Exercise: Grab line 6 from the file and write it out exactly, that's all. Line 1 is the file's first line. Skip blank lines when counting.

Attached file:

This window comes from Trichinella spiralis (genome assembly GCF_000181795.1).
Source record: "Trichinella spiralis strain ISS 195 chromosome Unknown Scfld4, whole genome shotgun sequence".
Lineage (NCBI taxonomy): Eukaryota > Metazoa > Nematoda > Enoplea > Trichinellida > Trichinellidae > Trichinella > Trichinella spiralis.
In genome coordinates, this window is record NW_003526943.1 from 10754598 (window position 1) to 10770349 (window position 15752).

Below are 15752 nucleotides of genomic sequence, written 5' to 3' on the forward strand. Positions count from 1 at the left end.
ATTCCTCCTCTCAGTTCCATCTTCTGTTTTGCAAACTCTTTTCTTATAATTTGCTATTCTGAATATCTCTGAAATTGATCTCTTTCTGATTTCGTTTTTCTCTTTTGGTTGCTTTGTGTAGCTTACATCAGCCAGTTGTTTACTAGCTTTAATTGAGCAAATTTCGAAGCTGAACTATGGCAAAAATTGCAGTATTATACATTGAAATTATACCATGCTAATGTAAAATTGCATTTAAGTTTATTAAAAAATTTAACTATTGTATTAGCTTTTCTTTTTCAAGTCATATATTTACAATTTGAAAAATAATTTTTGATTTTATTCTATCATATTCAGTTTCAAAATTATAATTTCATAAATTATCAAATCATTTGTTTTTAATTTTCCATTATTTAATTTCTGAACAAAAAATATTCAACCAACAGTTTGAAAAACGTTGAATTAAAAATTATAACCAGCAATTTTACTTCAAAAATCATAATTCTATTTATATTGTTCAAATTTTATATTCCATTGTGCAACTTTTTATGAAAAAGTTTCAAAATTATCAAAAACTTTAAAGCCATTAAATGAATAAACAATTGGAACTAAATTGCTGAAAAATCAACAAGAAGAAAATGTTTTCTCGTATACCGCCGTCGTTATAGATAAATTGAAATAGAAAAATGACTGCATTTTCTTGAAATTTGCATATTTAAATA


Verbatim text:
ATTCCTCCTCTCAGTTCCATCTTCTGTTTTGCAAACTCTTTTCTTATAATTTGCTATTCTGAATATCTCTGAAATTGATCTCTTTCTGATTTCGTTTTTCTCTTTTGGTTGCTTTGTGTAGCTTACATCAGCCAGTTGTTTACTAGCTTTAATTGAGCAAATTTCGAAGCTGAACTATGGCAAAAATTGCAGTATTATACATTGAAATTATACCATGCTAATGTAAAATTGCATTTAAGTTTATTAAAAAATTTAACTATTGTATTAGCTTTTCTTTTTCAAGTCATATATTTACAATTTGAAAAATAATTTTTGATTTTATTCTATCATATTCAGTTTCAAAATTATAATTTCATAAATTATCAAATCATTTGTTTTTAATTTTCCATTATTTAATTTCTGAACAAAAAATATTCAACCAACAGTTTGAAAAACGTTGAATTAAAAATTATAACCAGCAATTTTACTTCAAAAATCATAATTCTATTTATATTGTTCAAATTTTATATTCCATTGTGCAACTTTTTATGAAAAAGTTTCAAAATTATCAAAAACTTTAAAGCCATTAAATGAATAAACAATTGGAACTAAATTGCTGAAAAATCAACAAGAAGAAAATGTTTTCTCGTATACCGCCGTCGTTATAGATAAATTGAAATAGAAAAATGACTGCATTTTCTTGAAATTTGCATATTTAAATA